Despite the effort, this is my favorite way to camp (Rebekah’s on the fence), although we do like to spoil ourselves and mix in some RV park camping. *Rebekah is a big fan of the RV parks 💁🏻‍♀️🍷

If you’re interested in taking on the challenge of dispersed camping, this next section will summarize some of the things we’ve learned on the road to be able to work and stay comfortable. 

Water is life.

I don’t think I realized how much water we go through until I started having to carry it to the RV. I’ve become a radical environmentalist as a result of my water fetching duties and believe the solution to our global water problems is one RV for every man, woman, and child in America. 

On average, two people showering, using the restroom, and washing dishes, use about 20 gallons of water per day. 

We have a 40 gallon onboard fresh water tank, but so we don’t have to move our RV after we get it setup, we picked up four 7 gallon portable water totes. These are easy to refill at water stations that can be found in grocery stores and outside of gas stations.

This section would not be complete without discussing what happens to the water after it has been used.

Our RV is only able to hold 60 gallons of wastewater; so if you’ve kept count, we’ve got to take care of that after a couple days. The easy solution would be to pull our dump valves, but that is a crime and goes against my radical environmentalist morals. Seriously, don’t do this; it gets camping areas shut down, and it’s just a really uncool thing to do.

What we do instead is carry a 32 gallon portable waste tank on the back of our tow vehicle. It’s a dirty job, but someone’s gotta do it, and by someone, that’s me. It’s not all bad, many gas stations have dump stations, and we normally take care of this on the way home from the gym. 

There’s no easy way to transition from wastewater. It’s my least favorite job. If you can get past this, you’ll make it on the road. Next section.

More power baby!

Keeping the lights on has two meanings while working on the road: the literal one and the one that involves maintaining enough power for work electronics. Our current power setup includes: 400 watts of solar, a 1.5 KWh lithium power bank, and a 3500 watt silent generator.

By selecting areas with good weather, we’re generally able to run off of solar and battery for half the day and all night. For our remaining power needs, we’ll run our generator to charge up our battery and run the A/C during the hottest hours of the day.

The equipment I mentioned earlier is one of the most expensive parts of getting into RVing outside of the initial RV purchase. You can get creative and source used solar panels or dumpster dive for old laptop batteries, but otherwise plan on spending at least $1500 for an entry level lithium and solar kit if you want to camp/work off grid.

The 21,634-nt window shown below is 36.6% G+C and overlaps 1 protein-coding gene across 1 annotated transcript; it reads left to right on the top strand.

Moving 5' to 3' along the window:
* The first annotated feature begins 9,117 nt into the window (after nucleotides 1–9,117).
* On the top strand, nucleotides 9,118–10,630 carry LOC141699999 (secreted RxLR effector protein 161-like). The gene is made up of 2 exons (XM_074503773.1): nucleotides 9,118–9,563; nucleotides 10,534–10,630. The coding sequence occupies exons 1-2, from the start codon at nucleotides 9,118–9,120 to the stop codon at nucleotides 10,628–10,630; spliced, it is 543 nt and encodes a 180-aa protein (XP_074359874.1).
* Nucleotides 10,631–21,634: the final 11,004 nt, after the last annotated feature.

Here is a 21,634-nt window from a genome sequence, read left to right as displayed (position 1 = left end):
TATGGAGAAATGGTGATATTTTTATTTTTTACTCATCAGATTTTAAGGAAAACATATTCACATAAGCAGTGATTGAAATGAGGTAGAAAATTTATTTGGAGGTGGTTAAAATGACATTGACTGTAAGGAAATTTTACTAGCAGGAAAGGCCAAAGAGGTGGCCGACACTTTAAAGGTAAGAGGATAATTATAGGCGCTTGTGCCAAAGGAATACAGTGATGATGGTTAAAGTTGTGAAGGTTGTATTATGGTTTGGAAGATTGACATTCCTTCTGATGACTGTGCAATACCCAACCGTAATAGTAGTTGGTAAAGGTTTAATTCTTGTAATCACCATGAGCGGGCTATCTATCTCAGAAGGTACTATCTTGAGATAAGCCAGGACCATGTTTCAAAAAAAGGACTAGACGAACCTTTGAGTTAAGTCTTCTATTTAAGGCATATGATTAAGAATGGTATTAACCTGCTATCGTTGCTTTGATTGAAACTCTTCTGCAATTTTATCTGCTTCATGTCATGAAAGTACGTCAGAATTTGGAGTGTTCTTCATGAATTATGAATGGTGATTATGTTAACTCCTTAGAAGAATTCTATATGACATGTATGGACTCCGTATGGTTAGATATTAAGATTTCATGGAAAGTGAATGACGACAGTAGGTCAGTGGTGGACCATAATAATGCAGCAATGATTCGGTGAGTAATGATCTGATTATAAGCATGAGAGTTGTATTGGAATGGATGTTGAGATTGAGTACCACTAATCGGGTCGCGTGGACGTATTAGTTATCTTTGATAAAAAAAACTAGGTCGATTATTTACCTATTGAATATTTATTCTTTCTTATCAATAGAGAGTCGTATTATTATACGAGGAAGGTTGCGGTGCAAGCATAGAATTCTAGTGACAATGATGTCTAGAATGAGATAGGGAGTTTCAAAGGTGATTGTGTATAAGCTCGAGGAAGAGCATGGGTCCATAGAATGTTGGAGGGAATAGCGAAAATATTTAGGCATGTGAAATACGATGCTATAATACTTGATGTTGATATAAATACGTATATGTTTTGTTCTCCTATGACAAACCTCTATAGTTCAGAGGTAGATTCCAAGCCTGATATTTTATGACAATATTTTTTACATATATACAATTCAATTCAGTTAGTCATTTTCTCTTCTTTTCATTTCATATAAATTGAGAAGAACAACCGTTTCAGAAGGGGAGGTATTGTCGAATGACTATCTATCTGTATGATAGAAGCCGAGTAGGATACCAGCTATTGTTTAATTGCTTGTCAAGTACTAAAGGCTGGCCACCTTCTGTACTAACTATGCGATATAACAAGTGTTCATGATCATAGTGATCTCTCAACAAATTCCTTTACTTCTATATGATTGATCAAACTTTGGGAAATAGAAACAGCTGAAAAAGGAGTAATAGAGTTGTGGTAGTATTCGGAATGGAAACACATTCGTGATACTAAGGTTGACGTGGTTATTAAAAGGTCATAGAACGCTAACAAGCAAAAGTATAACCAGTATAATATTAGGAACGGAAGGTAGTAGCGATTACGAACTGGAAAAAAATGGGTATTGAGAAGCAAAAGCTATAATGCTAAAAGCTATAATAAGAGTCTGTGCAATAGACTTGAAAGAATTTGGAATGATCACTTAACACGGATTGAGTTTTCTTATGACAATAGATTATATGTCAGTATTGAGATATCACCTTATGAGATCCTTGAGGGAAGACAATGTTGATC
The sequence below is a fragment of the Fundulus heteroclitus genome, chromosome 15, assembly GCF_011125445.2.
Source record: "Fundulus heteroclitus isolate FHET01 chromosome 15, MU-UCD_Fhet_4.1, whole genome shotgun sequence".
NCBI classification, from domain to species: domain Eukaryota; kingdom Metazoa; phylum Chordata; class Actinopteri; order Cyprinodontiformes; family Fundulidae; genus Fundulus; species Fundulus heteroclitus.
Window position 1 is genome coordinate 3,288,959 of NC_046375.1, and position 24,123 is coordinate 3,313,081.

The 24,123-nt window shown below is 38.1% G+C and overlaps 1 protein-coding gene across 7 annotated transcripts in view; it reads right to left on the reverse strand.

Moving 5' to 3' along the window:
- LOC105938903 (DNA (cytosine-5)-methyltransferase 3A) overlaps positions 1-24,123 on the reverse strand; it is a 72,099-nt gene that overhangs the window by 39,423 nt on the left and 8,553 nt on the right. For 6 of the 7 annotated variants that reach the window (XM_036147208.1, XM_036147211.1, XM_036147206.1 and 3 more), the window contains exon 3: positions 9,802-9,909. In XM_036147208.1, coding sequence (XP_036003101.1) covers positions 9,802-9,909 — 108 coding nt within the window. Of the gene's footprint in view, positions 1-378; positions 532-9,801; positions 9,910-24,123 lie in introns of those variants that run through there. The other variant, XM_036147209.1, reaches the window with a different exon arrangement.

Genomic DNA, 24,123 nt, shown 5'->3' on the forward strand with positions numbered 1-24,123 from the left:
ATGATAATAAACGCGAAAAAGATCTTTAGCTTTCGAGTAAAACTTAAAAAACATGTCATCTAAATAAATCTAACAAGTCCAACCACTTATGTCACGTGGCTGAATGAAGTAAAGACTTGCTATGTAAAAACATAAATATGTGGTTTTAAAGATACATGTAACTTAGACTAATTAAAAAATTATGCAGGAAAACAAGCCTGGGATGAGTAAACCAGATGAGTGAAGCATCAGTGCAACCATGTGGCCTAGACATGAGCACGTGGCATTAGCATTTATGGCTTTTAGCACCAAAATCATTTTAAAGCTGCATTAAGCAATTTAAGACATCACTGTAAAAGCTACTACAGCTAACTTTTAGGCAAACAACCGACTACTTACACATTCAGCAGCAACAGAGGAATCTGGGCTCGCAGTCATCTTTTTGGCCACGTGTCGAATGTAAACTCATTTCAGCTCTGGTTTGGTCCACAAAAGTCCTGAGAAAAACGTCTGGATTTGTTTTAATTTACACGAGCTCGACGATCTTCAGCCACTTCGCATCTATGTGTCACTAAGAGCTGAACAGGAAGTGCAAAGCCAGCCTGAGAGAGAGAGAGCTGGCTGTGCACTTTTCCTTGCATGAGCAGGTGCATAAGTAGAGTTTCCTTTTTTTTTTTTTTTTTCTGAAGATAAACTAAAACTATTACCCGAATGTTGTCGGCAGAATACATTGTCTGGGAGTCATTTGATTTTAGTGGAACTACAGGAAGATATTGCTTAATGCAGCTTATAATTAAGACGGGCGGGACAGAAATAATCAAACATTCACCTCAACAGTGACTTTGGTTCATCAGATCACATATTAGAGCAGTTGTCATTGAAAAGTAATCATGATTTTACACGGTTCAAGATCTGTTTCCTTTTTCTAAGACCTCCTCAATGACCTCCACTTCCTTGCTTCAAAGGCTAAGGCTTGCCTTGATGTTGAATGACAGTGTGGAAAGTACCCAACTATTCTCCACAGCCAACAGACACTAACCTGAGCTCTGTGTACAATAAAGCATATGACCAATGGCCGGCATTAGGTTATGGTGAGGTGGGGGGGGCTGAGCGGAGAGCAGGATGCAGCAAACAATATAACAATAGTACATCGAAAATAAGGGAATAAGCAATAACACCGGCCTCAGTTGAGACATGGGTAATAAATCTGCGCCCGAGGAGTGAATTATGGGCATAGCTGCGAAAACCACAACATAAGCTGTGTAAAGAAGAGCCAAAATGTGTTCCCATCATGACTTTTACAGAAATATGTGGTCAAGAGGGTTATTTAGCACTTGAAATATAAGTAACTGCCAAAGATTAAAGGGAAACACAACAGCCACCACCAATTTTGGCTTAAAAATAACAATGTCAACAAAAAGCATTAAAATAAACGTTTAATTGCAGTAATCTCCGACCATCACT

To conclude my manifesto, I leave you with one more section on miscellaneous work and comfort related questions.

The extra stuff.

Since this next section includes a lot of commonly asked questions, I felt it would be best to structure it as a Q&A.

Q: How do you access the internet for work, especially in remote areas?

A: We double check cell coverage using Campendium and use Verizon cellular hotspots, along with a directional cell signal booster that I have mounted on a 12 foot pole. 

Q: Do you guys ever get tired of being in such a small space together?

A: No, we love each other, and we specifically chose an RV that has two rooms with a door in the middle. Take that information as you will. Joking! We share space very well, but we were purposeful with the rig we chose. 

Q: How do you stay cool in the desert?

A: Lots of fans, parking in the shade, and running the AC/generator during the peak heat. 

Q: Is sleeping comfortable in the RV?

A: Yes, Rebekah bought a Tempurpedic mattress topper since the mattress that came with the RV was not super comfortable. 

Q: How do you both work in the RV?

A: Our current rig is a 33 foot toy hauler, meaning we have one room in the back, and a room up front which holds the living quarters. Since there’s a door in the middle, this has worked well for us. We are able to both take meetings and not interfere with each other’s calls. In addition to this, since the area in the back of our RV is one big room, we’re able to put a desk and computer monitor in there. 


So if you’re just looking to get out for the weekend, or if you’re ready to take the plunge by becoming one with nature on the open road, there are plenty of options for getting into RVing. My advice is to just go for it! Find some areas around you that you’ve always wanted to see and start planning that first trip. You won’t regret it; I know we haven’t!